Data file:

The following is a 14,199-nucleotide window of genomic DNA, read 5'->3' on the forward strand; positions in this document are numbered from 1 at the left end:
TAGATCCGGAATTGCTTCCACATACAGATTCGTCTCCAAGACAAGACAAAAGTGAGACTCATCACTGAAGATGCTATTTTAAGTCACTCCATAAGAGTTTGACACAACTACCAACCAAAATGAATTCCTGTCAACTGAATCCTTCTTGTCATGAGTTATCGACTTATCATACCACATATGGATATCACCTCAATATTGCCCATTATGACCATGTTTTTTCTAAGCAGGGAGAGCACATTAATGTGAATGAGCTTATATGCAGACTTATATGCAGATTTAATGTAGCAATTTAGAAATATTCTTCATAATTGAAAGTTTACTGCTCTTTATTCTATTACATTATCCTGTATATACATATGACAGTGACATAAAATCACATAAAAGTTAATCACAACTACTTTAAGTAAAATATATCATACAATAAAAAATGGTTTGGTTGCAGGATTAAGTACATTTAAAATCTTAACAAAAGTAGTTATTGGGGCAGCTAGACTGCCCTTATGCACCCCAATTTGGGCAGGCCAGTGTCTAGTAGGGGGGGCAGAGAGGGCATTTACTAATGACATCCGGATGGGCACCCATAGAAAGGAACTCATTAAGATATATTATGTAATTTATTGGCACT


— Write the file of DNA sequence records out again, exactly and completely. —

The following is a 14,199-nucleotide window of genomic DNA, read 5'->3' on the forward strand; positions in this document are numbered from 1 at the left end:
TAGATCCGGAATTGCTTCCACATACAGATTCGTCTCCAAGACAAGACAAAAGTGAGACTCATCACTGAAGATGCTATTTTAAGTCACTCCATAAGAGTTTGACACAACTACCAACCAAAATGAATTCCTGTCAACTGAATCCTTCTTGTCATGAGTTATCGACTTATCATACCACATATGGATATCACCTCAATATTGCCCATTATGACCATGTTTTTTCTAAGCAGGGAGAGCACATTAATGTGAATGAGCTTATATGCAGACTTATATGCAGATTTAATGTAGCAATTTAGAAATATTCTTCATAATTGAAAGTTTACTGCTCTTTATTCTATTACATTATCCTGTATATACATATGACAGTGACATAAAATCACATAAAAGTTAATCACAACTACTTTAAGTAAAATATATCATACAATAAAAAATGGTTTGGTTGCAGGATTAAGTACATTTAAAATCTTAACAAAAGTAGTTATTGGGGCAGCTAGACTGCCCTTATGCACCCCAATTTGGGCAGGCCAGTGTCTAGTAGGGGGGGCAGAGAGGGCATTTACTAATGACATCCGGATGGGCACCCATAGAAAGGAACTCATTAAGATATATTATGTAATTTATTGGCACT